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American Animals: Young men mistake their lives for a movie and attempt one of the most audacious heists in US history

American Animals (15)
Running time 1hr 56mins
Rating: ****

NINE times out of 10, heist movie protagonists have literally ‘nothing to lose’; quite unlike their true-life equivalents, these aren’t brutal career crims so much as they’re Joe Ordinaries and endearing rogues forced into high-stakes schemes by
circumstances totally beyond their control. With this in mind, American Animals feels like a real shock to the system, a masterful effort to deglamourise and demythologise the American crime thriller. Its ‘heroes’ (undoubtedly the wrong word) are a coterie of (mostly) well-adjusted students who – out of greed, anomie and, ultimately, a sense of ennui – resolve to steal the ultra-rare manuscripts housed within their college library (among them John James Audubon’s Birds of America). Remarkably (and regrettably), the caper actually happened; Bart Layton directs with a documentarian’s eye, cutting away to interrogate older incarnations of the film’s subjects. The result is a genuine nail-biter, I, Tonya meets The Social Network; without daring us to empathise (the tone is one of ice-cold detachment – fittingly enough, given the utter preposterousness of the heist), American Animals wills that we immerse ourselves fully in the action just as the talking heads remind us that, in reality, this affair came with very grim consequences.

The plot at the film’s centre was conceived as a juvenile ‘what-if’ scenario; even after mastermind Spencer (Barry Keoghan) and his associates have neutralised an innocent librarian (Ann Dowd) with a taser, it still feels more than a little unreal, the sort of shaggy-dog yarn a curmudgeon would concoct to make a hackneyed point about the gullibility of yoof. There is no great ‘break’ to speak of, no juncture in which the scheme leaves the drawing board and is suddenly, irreversibly dragged into the realm of reality, with all the ‘hard’ implications that would inevitably entail; it all plays out like a strange, frightening daydream. Far from shrewd tacticians or vulgar thugs, these kids appear to be lost – lost amid a pop culture-induced stupor, yes (they even create codenames for themselves à la Reservoir Dogs), but their judgement also seems to be clouded by dangerous delusions regarding both the feasibility of the operation and their own mortality. Spencer is something of an outcast; his friend Warren (Evan Peters) is a wildcard wholets his sporting prowess and his imagination get ahead of him, while the muscle they enlist to pull off the robbery are possessed of motives no less fatuous or impenetrable.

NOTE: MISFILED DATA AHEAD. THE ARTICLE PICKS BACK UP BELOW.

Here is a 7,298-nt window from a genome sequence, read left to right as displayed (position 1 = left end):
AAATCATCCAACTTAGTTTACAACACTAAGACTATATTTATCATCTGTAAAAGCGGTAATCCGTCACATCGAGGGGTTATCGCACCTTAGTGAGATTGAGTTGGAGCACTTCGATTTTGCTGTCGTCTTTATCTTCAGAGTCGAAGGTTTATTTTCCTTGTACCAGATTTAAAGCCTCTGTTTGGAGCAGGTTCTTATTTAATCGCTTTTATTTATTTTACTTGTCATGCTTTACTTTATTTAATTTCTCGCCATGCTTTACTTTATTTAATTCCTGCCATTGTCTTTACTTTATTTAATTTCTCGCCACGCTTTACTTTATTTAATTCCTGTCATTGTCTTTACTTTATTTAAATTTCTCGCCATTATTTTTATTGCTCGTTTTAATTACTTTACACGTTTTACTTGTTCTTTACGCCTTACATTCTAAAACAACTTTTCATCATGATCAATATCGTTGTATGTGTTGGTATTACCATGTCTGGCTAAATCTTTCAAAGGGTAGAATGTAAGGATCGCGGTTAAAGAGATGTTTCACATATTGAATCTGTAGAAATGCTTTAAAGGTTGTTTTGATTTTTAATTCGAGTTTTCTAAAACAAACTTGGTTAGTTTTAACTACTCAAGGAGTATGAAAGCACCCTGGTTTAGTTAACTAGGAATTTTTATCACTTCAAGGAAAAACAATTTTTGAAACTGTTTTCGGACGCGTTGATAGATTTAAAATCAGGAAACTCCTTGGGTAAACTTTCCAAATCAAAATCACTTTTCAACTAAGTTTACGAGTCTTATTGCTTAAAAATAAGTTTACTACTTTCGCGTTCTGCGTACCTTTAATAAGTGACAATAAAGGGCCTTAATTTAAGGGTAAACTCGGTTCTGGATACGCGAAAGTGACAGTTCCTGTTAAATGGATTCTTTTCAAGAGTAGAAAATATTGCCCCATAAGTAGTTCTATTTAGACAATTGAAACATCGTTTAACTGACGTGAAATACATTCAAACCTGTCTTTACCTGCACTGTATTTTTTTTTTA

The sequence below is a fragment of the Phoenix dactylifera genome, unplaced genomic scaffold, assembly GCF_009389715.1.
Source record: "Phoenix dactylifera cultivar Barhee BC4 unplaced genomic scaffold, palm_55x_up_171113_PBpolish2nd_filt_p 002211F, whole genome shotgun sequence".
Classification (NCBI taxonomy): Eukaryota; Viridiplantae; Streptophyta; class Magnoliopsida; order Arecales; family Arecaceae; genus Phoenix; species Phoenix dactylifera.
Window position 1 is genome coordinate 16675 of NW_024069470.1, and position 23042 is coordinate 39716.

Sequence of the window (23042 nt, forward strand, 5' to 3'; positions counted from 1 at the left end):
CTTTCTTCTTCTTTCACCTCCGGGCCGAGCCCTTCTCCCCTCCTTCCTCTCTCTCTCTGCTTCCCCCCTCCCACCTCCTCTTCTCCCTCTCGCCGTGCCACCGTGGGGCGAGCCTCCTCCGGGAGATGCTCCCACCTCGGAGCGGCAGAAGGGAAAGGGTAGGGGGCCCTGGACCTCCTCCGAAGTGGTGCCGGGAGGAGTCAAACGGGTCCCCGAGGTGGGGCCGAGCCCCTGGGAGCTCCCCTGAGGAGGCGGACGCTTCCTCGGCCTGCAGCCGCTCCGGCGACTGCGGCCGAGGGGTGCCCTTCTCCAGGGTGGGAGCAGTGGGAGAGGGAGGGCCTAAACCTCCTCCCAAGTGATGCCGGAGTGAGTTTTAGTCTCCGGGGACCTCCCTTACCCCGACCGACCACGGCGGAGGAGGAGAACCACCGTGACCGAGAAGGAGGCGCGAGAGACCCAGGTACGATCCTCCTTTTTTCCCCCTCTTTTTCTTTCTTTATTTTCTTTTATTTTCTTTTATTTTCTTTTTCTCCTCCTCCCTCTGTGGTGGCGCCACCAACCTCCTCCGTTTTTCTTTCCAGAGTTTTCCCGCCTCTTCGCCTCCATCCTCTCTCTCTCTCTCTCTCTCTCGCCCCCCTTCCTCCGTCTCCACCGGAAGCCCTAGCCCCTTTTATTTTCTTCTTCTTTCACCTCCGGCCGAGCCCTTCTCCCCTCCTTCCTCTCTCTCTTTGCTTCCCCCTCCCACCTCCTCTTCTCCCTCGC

In taking on this improbable story, Layton has attempted a most delicate balancing act; for the most part, he carries it off triumphantly, delivering a true-crime vehicle that’s part-docudrama, part-cautionary tale and all-round thrill-ride. There are comic sections, but they’re executed with care and subtlety, the film never losing sight of the situation’s tragic dimensions (the tasered librarian has her say in a standout interview). It’s stylishly made, with some compelling photography serving to keep us firmly on the edge of our seats in the run-up to the heist, though this is the flair you’d expect of a Gus Van Sant or David Fincher movie, not one grounded in the Walmart banality of College Town America. Above all, it’s the Salingerian naivety emanated by Keoghan and Peters that will have people talking about American Animals for a long time to come. These boys were fools, but they were guided by the same entrepreneurial ‘rationality’, the same twisted idealism upon which Silicon Valley giants are founded. And that’s what makes the film so terrifying.

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